Hello all. Yes, it’s been awhile. Long story.
But this weekend we got to the Skagit Valley to see more tulips than you can imagine. Just beautiful. Here’s the first image.
And here are a couple from a bug’s eye view.
You know how it goes. There are some images that you try and try for. On my last trip to Kauai I finally got two of those. The first is of a net fisherman at dawn. All conditions were right. He was there. I was there. The light was there. And I had the right lens.
The second was of an old abandoned sugar mill with a rising full moon. The only problem was that it was threatening to rain. Still we persevered. And as luck would have it the moon rose under the cloud cover which created an interesting and ominous sky.
When I started to process both images I realized that there was very little color in either. In any case what color there was seemed more a distraction to the image. So I decided to process them both in black and white. Here they are:
On a recent trip to the Methow Valley in the Cascades I snapped a photo at sunset with my iPhone. Here it is:
Later when I was reviewing images I took with my Olympus I was surprised to find this image, taken at the same time.
The second image was obviously taken with a longer lens but was taken from the same place only a few minutes later than the first. Very different interpretations of the same scene.
Years ago, back in the film days, I usually shot in black and white. With digital I tend to stick with color. Mostly that’s because I love the color itself. But I still like the look of a good black and white image. Yesterday I was going through some images I shot over the summer and found one that I think looks much better in black and white than it does in color. It’s probably the lines, the light, the drama of the sky. Somehow it just seemed to work better in black and white. Here it is.
Manchester is an old post-industrial city that reminds me a bit of Cleveland. Beautiful legacy buildings from its glory years mixed with sparkling new architecture to house the new media moguls. Waves of history are present in the architecture.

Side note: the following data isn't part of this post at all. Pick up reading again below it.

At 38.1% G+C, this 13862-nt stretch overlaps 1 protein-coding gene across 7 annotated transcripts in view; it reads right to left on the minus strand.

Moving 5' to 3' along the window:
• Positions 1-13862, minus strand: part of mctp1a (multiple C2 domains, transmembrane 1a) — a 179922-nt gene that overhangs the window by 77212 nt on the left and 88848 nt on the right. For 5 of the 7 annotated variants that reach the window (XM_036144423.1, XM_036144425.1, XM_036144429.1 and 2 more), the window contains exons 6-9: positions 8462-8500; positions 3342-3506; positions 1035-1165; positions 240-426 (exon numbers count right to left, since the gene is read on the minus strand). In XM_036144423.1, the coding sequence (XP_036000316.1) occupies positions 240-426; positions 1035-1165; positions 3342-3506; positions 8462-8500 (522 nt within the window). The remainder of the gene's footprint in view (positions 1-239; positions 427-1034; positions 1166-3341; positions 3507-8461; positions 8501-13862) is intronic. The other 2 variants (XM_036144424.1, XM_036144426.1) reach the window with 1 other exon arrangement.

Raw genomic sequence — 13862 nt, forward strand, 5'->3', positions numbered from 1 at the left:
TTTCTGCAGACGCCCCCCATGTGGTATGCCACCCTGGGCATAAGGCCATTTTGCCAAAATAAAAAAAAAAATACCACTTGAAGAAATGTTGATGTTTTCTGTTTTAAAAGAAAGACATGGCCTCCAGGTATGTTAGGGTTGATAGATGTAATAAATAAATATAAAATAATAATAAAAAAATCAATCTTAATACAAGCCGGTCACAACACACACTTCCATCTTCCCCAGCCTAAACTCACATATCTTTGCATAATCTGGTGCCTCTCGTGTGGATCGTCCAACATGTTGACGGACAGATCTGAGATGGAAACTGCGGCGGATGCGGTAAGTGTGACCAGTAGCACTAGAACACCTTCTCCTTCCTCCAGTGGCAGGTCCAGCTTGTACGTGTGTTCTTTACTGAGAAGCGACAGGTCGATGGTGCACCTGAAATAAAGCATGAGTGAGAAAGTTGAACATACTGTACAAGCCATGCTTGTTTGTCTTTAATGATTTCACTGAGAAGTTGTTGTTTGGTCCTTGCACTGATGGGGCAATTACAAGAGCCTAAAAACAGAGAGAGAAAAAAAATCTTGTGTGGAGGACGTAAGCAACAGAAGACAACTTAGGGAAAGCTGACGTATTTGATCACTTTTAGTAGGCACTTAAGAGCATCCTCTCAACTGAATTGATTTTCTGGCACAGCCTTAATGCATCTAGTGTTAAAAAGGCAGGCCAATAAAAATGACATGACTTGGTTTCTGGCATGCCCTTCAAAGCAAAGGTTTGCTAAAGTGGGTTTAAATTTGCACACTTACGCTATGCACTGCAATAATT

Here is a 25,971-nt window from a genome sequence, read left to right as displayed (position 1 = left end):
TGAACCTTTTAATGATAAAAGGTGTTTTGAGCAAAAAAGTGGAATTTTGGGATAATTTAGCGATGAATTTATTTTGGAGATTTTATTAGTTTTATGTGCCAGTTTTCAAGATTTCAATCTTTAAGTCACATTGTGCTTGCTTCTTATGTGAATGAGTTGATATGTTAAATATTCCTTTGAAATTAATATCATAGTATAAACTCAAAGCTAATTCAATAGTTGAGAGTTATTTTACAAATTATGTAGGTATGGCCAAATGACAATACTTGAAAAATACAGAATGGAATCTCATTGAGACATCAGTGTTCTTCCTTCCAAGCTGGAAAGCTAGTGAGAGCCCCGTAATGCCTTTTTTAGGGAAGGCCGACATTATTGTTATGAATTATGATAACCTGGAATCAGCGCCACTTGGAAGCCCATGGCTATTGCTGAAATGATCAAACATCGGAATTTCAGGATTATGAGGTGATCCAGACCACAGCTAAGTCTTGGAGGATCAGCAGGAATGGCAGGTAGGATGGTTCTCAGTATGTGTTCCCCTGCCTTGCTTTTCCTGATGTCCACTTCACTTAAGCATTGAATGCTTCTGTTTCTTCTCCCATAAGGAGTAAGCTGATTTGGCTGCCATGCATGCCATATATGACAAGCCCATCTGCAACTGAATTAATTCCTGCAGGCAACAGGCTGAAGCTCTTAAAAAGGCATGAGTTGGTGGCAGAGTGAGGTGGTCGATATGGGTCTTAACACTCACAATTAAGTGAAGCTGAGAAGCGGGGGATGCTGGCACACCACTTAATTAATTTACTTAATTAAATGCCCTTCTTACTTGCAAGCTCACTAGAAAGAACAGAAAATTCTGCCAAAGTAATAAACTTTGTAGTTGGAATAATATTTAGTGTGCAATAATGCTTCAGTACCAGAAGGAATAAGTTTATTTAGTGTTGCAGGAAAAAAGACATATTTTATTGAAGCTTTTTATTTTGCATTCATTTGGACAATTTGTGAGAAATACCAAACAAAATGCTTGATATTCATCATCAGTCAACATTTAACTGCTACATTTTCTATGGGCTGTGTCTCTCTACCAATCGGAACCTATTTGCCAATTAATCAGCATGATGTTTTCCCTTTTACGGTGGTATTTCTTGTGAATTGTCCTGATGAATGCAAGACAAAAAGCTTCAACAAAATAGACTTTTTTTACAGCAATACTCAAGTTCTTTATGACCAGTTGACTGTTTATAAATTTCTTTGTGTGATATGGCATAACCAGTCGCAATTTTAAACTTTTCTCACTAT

This is my favorite from this group. I love the single person in the majesty of the historic library.
Here are a few others. Some old, some new, some old and new together.
Of all the beautiful birds on Kauai my favorite is the Shama, also known as the white-rumped Shama. Originally from Asia this distinctive bird was introduced to Kauai from Malaysia in 1931. It was a caged bird, prized for its fabulous song but in Kauai enough escaped into the wild that it was able to establish itself where it lived in forests.
A few years ago we saw one near our condo for the first time. Typically we would hear it before we saw it. The song is really distinctive and almost magical. But it’s a shy bird and avoids people. On this trip I heard its song several times but never saw it until today.
This morning before dawn I heard it again, looked up and there it was in a tree, with the full moon in the background. It is an elegant bird with a long tail, russet belly, and white feathers on its rump. Sometimes you only see the white when the birds are in flight but with this one you could see the white feathers as it sat singing in the tree.
I don’t know a lot about birds and I’m not a very good wild life photographer but I love that I was able to get this picture.
Sugar production was once an economic driver for the Hawaiian Islands. On Kauai the old Koloa sugar mill still stands as a monument to times past. At other times I have photographed it surrounded by fields of yellow flowers but this time I wanted to capture a different mood, maybe the death of the sugar industry itself on Kauai.
Coco Palms Resort, scene of Elvis Presley’s Blue Hawaii, was once the premier resort on Kauai. In 1992 hurricane Iniki devastated it and it has never been rebuilt. On Christmas Day we decided to have a visit but the hotel itself is fenced off and was only visible from the road. Difficult to get good images. But the resort sits on a coconut grove that was planted in 1896 and still survives, although it is in pretty rough shape. Wanted to make these images look more like a painting that a photograph so took some liberties – with exposure and processing. Here are the results.